If their ideas are as big as their public pronouncements, TBWA vet Carl Johnson and longtime freelancer Ernest Lupinacci will take the agency scene by storm. Anomaly burst into existence with verbal attacks on the traditional agency model, tossing around phrases like "executionally agnostic" and promising advertising would only account for a quarter of revenue. All that before it had any clients. But with Coke having handed its marketing duties for its Dasani water brand to the upstart, this talented quintet starts to look like it can walk the media-agnostic walk.
If Worldwide CEO Andrew Robertson gets his way and successfully implements his conjunction-driven "and-not-or" philosophy of advertising, then Omnicom Group's BBDO will expand its Super Bowl spot reputation to include the nontraditional marketing channels that new top creative David Lubars excels in. The result could be a Crispin on steroids, a global network capable of hitting consumers all over the world with multilayered campaigns including everything from buzz-grabbing viral efforts to big, cinematic spots for massive clients such as Pepsi, FedEx and Chrysler. Frightening.
3. J. Walter Thompson
One of the oldest brands in the business appears poised for a rejuvenation. The November arrival of Ty Montague, hired as exec VP-chief creative officer and co-president of the agency's New York flagship, has raised expectations: the 41-year-old veteran of some Mad Ave.'s best (Wieden & Kennedy, Bartle Bogle Hegarty) is the brains behind some of the most-talked-about advertising in recent years (i.e., Beta-7). Can he, teamed with JWT's crew of entrepreneurially minded execs (Rosemary Ryan and worldwide chief Bob Jeffrey) reinvigorate WPP's 140-year-old global network? (See steroid remarks above for scary prospects.)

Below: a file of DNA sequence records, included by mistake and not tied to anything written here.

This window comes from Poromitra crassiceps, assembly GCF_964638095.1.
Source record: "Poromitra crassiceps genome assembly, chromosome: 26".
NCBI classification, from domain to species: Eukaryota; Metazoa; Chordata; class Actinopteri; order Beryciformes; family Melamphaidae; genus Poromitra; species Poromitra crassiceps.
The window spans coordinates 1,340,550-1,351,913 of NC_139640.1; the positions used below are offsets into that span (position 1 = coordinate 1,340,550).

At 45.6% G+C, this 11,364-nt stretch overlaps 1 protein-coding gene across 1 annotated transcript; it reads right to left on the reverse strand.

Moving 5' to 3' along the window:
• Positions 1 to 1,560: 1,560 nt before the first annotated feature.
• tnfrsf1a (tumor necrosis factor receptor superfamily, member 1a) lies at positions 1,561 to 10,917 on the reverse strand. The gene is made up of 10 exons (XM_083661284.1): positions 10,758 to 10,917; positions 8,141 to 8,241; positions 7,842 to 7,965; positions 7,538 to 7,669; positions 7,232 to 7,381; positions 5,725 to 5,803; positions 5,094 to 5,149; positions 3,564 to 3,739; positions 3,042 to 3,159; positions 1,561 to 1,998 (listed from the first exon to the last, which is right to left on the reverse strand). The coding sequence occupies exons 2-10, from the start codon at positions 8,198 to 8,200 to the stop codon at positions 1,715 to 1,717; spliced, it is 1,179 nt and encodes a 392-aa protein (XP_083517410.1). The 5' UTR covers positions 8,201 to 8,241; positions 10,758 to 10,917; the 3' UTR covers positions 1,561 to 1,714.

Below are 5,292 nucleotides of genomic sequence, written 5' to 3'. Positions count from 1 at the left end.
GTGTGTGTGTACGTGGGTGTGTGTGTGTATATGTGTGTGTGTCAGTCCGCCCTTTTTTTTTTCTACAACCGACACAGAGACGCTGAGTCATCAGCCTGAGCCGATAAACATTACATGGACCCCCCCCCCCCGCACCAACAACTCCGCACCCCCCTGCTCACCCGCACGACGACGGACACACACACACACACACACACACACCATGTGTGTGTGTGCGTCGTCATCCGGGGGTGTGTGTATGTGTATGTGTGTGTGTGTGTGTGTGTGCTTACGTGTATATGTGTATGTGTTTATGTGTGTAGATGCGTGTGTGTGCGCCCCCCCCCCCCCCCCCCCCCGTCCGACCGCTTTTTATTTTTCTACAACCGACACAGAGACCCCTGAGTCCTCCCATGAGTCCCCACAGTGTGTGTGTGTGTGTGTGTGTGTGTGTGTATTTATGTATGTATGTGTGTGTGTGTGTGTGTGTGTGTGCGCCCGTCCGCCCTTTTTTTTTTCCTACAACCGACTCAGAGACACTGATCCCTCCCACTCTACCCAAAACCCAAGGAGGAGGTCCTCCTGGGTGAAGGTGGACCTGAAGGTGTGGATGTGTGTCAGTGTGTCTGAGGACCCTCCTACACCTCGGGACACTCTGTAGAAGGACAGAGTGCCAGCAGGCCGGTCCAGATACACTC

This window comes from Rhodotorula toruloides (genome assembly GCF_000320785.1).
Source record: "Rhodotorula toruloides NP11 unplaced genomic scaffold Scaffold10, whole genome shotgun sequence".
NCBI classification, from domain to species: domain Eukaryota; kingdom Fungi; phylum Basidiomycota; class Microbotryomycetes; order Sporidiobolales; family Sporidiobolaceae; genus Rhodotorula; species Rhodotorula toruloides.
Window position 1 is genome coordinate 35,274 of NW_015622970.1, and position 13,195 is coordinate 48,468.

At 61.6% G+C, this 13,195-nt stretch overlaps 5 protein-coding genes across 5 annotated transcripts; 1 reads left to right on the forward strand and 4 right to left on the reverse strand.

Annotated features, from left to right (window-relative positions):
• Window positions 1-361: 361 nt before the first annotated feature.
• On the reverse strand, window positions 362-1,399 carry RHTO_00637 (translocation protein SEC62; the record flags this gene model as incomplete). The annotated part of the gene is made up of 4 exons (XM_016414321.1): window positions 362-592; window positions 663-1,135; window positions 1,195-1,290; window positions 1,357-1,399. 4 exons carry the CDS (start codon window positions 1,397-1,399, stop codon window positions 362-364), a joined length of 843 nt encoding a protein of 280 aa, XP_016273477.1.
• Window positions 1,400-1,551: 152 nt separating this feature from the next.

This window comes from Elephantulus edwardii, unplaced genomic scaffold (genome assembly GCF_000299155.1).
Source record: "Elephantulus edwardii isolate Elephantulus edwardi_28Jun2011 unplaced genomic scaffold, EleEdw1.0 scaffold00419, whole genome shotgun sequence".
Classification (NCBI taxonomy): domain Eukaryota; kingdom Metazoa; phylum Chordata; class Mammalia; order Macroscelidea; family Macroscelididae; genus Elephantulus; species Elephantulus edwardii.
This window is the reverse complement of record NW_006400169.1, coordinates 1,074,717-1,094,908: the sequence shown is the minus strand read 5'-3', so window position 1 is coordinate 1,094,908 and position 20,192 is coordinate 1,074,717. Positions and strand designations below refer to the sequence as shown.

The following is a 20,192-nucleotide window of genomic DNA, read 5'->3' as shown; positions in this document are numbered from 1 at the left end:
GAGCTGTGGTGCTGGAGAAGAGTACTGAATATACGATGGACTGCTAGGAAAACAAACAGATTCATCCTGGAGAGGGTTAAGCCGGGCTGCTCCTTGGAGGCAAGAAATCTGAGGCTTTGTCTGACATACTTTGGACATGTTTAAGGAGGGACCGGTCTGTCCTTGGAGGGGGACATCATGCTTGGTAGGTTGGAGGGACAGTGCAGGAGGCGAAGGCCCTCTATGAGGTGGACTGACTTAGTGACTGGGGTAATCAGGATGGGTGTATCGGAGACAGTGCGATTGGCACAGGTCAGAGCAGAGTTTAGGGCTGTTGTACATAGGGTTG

4. Powell in New York
Miss Rheingold had been consigned to the dustbin of New York pop-culture history until Neil Powell came along. The former Fallon and Duffy creative not only helped to revive the mid-century cheesecake contest but also the fortunes of the moribund brewery that had once been a mainstay of Gotham's bar culture. As with Crispin, Powell seems to realize it's not just the paid media that counts, but whether the paid media will earn lots of press-Miss Rheingold certainly did. New client Sundance Channel should yield some good opportunities to show off creative skills. Landing a bigger client will be the bigger challenge.
5. Strawberry Frog
The Frog leapt across the Atlantic this year as the Amsterdam-based shop's New York outpost promptly pulled in some business from Emirates Airlines. But the year was more notable for the work it did for existing clients like Mitsubushi Motors Europe. To supplement the automaker's launch of its Lancer Evolution VIII, Strawberry Frog went after young men with a print and viral campaign depicting the vehicle as something to be worshipped. For the Boomer Coalition, a cardiovascular-education program from Pfizer and the American Heart Association, the agency held a concert in November featuring the Doobie Brothers and Patti LaBelle.